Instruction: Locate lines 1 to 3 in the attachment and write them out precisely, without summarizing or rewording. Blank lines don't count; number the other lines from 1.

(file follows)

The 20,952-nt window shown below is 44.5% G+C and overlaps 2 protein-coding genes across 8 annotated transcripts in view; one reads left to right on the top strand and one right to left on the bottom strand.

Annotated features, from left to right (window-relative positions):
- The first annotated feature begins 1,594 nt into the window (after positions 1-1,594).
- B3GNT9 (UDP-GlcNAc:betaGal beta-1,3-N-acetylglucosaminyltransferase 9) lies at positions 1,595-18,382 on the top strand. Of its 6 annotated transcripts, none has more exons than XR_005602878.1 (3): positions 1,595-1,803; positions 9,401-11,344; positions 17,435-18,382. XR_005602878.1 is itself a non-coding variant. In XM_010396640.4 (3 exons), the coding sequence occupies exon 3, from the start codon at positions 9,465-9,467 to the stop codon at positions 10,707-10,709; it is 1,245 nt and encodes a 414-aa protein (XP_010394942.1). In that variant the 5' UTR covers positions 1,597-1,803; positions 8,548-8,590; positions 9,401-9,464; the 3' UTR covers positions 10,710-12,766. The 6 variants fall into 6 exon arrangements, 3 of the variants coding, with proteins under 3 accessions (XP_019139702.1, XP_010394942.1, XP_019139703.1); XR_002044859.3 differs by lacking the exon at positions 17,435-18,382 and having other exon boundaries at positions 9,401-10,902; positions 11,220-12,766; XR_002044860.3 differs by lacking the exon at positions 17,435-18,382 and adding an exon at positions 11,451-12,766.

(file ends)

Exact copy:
The 20,952-nt window shown below is 44.5% G+C and overlaps 2 protein-coding genes across 8 annotated transcripts in view; one reads left to right on the top strand and one right to left on the bottom strand.

Annotated features, from left to right (window-relative positions):
- The first annotated feature begins 1,594 nt into the window (after positions 1-1,594).